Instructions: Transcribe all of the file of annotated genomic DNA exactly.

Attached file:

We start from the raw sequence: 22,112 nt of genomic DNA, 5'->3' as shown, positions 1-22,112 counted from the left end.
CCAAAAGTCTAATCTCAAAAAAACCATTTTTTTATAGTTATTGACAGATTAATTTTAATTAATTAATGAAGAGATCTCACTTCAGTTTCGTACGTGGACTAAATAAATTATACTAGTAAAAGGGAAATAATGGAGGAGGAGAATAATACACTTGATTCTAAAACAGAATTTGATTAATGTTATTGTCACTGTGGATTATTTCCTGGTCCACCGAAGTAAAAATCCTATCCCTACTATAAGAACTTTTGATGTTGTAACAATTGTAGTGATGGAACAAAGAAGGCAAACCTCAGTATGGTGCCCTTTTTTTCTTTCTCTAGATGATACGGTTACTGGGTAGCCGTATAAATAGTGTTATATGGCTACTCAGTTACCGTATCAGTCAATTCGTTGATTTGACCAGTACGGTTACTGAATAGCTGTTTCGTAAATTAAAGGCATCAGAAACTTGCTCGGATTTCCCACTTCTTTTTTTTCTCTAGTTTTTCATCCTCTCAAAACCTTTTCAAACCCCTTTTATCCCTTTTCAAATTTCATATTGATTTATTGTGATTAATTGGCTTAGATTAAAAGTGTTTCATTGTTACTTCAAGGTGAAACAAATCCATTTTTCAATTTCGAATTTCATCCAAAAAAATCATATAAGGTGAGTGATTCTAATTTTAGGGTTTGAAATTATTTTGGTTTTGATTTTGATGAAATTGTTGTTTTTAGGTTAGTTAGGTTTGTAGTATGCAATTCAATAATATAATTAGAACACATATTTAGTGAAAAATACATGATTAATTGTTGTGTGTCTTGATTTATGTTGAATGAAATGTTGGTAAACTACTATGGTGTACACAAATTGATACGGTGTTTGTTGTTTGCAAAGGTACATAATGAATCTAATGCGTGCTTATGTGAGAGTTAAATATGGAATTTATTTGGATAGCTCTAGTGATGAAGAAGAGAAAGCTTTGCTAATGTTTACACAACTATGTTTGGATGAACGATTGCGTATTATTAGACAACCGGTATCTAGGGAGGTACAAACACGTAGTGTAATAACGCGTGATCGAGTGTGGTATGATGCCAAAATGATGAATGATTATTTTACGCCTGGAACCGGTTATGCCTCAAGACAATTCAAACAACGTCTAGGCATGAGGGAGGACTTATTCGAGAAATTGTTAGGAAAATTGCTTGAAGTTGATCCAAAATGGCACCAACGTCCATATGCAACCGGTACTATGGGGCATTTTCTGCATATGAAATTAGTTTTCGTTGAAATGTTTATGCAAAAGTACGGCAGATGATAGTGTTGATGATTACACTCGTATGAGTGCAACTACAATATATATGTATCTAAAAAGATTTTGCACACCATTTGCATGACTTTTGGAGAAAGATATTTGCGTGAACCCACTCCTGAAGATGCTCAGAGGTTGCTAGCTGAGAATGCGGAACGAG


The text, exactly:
We start from the raw sequence: 22,112 nt of genomic DNA, 5'->3' as shown, positions 1-22,112 counted from the left end.
CCAAAAGTCTAATCTCAAAAAAACCATTTTTTTATAGTTATTGACAGATTAATTTTAATTAATTAATGAAGAGATCTCACTTCAGTTTCGTACGTGGACTAAATAAATTATACTAGTAAAAGGGAAATAATGGAGGAGGAGAATAATACACTTGATTCTAAAACAGAATTTGATTAATGTTATTGTCACTGTGGATTATTTCCTGGTCCACCGAAGTAAAAATCCTATCCCTACTATAAGAACTTTTGATGTTGTAACAATTGTAGTGATGGAACAAAGAAGGCAAACCTCAGTATGGTGCCCTTTTTTTCTTTCTCTAGATGATACGGTTACTGGGTAGCCGTATAAATAGTGTTATATGGCTACTCAGTTACCGTATCAGTCAATTCGTTGATTTGACCAGTACGGTTACTGAATAGCTGTTTCGTAAATTAAAGGCATCAGAAACTTGCTCGGATTTCCCACTTCTTTTTTTTCTCTAGTTTTTCATCCTCTCAAAACCTTTTCAAACCCCTTTTATCCCTTTTCAAATTTCATATTGATTTATTGTGATTAATTGGCTTAGATTAAAAGTGTTTCATTGTTACTTCAAGGTGAAACAAATCCATTTTTCAATTTCGAATTTCATCCAAAAAAATCATATAAGGTGAGTGATTCTAATTTTAGGGTTTGAAATTATTTTGGTTTTGATTTTGATGAAATTGTTGTTTTTAGGTTAGTTAGGTTTGTAGTATGCAATTCAATAATATAATTAGAACACATATTTAGTGAAAAATACATGATTAATTGTTGTGTGTCTTGATTTATGTTGAATGAAATGTTGGTAAACTACTATGGTGTACACAAATTGATACGGTGTTTGTTGTTTGCAAAGGTACATAATGAATCTAATGCGTGCTTATGTGAGAGTTAAATATGGAATTTATTTGGATAGCTCTAGTGATGAAGAAGAGAAAGCTTTGCTAATGTTTACACAACTATGTTTGGATGAACGATTGCGTATTATTAGACAACCGGTATCTAGGGAGGTACAAACACGTAGTGTAATAACGCGTGATCGAGTGTGGTATGATGCCAAAATGATGAATGATTATTTTACGCCTGGAACCGGTTATGCCTCAAGACAATTCAAACAACGTCTAGGCATGAGGGAGGACTTATTCGAGAAATTGTTAGGAAAATTGCTTGAAGTTGATCCAAAATGGCACCAACGTCCATATGCAACCGGTACTATGGGGCATTTTCTGCATATGAAATTAGTTTTCGTTGAAATGTTTATGCAAAAGTACGGCAGATGATAGTGTTGATGATTACACTCGTATGAGTGCAACTACAATATATATGTATCTAAAAAGATTTTGCACACCATTTGCATGACTTTTGGAGAAAGATATTTGCGTGAACCCACTCCTGAAGATGCTCAGAGGTTGCTAGCTGAGAATGCGGAACGAG